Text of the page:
There’s a lot we can learn from these brands, these are not funky products, not emotive brands and yet they have found a way to show their personality despite having boring businesses. They’ve produced genuine content that reflect their brand on social media which keep users alert to their future posts but also keeps their brand front of mind which will allow you to get more followers, build engagement, and grow your business, but let’s be honest to make all of this happen and build a solid following will take…..

 

TIME – ROME AND A SOCIAL FOLLOWING – BOTH WEREN’T BUILT IN A DAY

Building a social following for a retail fashion brand like Boohoo or The Iconic can be rapid and the numbers of followers, sharers and buyers – massive. Again, not every business will have this same ability. So, understanding your business and your customer is vital in determining how many followers you want and having a plan for how long it might take to reach them is just as important.

What is also important in determining the time investment required for your social presence is the latency of your sales funnel/process. For example, if you sell cheap holidays the time between posting via your social channels and seeing a sales response may be a mere matter of days, but if you are selling large mining equipment it may take an extended and ongoing effort to see conversions from social.

In some respects, however your regular sales process should give you some indication around this, so if you do sell heavy machinery don’t expect to put up a post on Linked In once and sell a 1000. Expect it to take some time to build, we suggest that to properly target and build an engaged social following will take a minimum of nine months and up to 18 months before certain business types will see results begin to flow.

But how do you know?

 

TRACKING – SOCIAL SHOULD BE TRACKED – IT’S NOT JUST FOR FUN

This is a big one – And socially savvy businesses consider this often long before they even make a post. How you track success and how you track sales through your social media initiatives are vital to the process and how you seek to measure this will vary business to business and product to product.

Ultimately, investing in systems that track sales and the channel from which they were derived is one thing, but if your business doesn’t have robust digital systems in place, then try simple things like unique URLs, pricing or promotional codes that can help your sales teams track sales coming from your social channels specifically.

This really is very important because, as an example, we worked with a client once who saw a 15% uptick in sales in six months after investing in social with us. We asked them if they could see the correlation between our social campaign and their sales increase. And their response was “no one has specifically said they found us through social, so we are no sure this is working”.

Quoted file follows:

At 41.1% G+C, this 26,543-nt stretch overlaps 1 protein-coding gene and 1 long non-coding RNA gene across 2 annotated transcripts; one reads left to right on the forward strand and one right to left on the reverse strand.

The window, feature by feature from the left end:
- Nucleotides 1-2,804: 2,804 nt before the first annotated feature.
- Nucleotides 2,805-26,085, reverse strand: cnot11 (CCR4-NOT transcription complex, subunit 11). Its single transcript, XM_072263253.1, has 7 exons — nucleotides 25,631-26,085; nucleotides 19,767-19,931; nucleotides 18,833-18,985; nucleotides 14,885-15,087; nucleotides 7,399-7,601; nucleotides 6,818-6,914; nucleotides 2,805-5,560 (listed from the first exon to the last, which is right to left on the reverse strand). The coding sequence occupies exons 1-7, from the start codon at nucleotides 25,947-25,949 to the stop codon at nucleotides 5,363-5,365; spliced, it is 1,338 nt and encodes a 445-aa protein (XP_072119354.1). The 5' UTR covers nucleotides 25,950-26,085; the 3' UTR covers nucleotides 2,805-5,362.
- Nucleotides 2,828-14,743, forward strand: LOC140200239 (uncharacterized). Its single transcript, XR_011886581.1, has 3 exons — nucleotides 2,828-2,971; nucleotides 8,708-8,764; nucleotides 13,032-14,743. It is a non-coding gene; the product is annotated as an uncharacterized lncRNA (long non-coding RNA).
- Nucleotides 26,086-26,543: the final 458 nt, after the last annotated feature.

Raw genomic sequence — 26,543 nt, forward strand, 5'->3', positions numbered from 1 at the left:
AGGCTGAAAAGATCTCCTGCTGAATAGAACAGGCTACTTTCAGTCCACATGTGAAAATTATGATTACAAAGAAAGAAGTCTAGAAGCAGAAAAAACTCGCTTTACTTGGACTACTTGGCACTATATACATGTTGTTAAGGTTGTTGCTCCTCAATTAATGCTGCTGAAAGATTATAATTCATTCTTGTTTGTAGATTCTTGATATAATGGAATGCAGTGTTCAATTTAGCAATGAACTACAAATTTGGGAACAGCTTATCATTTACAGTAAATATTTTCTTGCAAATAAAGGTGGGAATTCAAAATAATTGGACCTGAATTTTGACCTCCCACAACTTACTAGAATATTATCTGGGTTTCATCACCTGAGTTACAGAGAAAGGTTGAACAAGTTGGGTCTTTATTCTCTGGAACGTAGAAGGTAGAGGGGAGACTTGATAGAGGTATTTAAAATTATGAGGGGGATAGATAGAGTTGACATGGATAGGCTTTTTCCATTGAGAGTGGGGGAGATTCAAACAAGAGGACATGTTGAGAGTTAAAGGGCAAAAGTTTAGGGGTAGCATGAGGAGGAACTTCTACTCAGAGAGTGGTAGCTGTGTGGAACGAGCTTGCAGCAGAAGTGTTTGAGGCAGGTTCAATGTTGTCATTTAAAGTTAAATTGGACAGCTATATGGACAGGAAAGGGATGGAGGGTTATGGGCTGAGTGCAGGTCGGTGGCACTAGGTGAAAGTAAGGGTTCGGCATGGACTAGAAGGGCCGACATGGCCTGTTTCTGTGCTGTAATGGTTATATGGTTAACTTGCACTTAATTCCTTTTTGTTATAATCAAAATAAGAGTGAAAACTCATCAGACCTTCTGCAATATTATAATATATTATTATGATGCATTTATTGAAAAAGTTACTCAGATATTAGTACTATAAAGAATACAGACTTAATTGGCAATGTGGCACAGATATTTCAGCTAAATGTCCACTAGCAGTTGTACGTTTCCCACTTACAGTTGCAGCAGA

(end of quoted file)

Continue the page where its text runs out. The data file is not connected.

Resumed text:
As an agency, there was only so much we could track the performance (within the scope of the brief), so whilst we could see and share from the analytic data showing the increased traffic to the website, see the increase in online enquiries and they reported the subsequent increase in sales Without the client actually finding out where customers found them, we couldn’t close the loop in regard to the effectiveness of the work.

Which brings me back to the crux of this article. Why do some of our clients fail to see value in social?

I think it is often a lack of understanding of one or each the above key factors and the effort that each takes in tandem to find success. Whether you are executing your social in-house, by yourself or with an agency partner you really do have to be invested; invested in the idea of creating meaningful content, invested in the idea of being patient and giving your social initiatives time to work and invested in the systems and processes to track its performance.

As an agency who helps business with social, what I can tell you is whilst our talent at producing great content and managing the complex nuances of each platform is what we pride ourselves in, what makes a truly great relationship and delivers the best outcomes in social is when the client is truly invested in the outcome and knows why social is important for their business.

Give us your feedback – Why is social important or not important to your business?

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Written By: Michael Menzies

The Anatomy of the Perfect Instagram Post

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The Anatomy of the Perfect Instagram Post

  1. Make sure your image is visually appealing. Bright, colourful and in theme with the rest of your Instagram feed!
  2. Use a high quality photo. Blurry and pixelated photos can make you look unprofessional and your account uncurated and unplanned.
  3. Use your caption to grab attention. Words like “You”, “Free” and “New” are always good, and using questions to engage your audience is usually very effective also, such as “Do you like this quote?” or “Would you choose the red or the white dress?”.
  4. Have a call to action. For example: “Link to read the rest of the blog post is in our bio!” or “Head to the link in our bio to shop now!”.
  5. Use relevant hashtags, but no more than 8! Any more and you will see a drop in engagement. It is a very fine line. Try not to put them in the caption, but rather as a comment on the post.
  6. And finally, respond to comments and answer questions! People will buy from you once they trust you!

Happy posting!​

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Written By: Claudia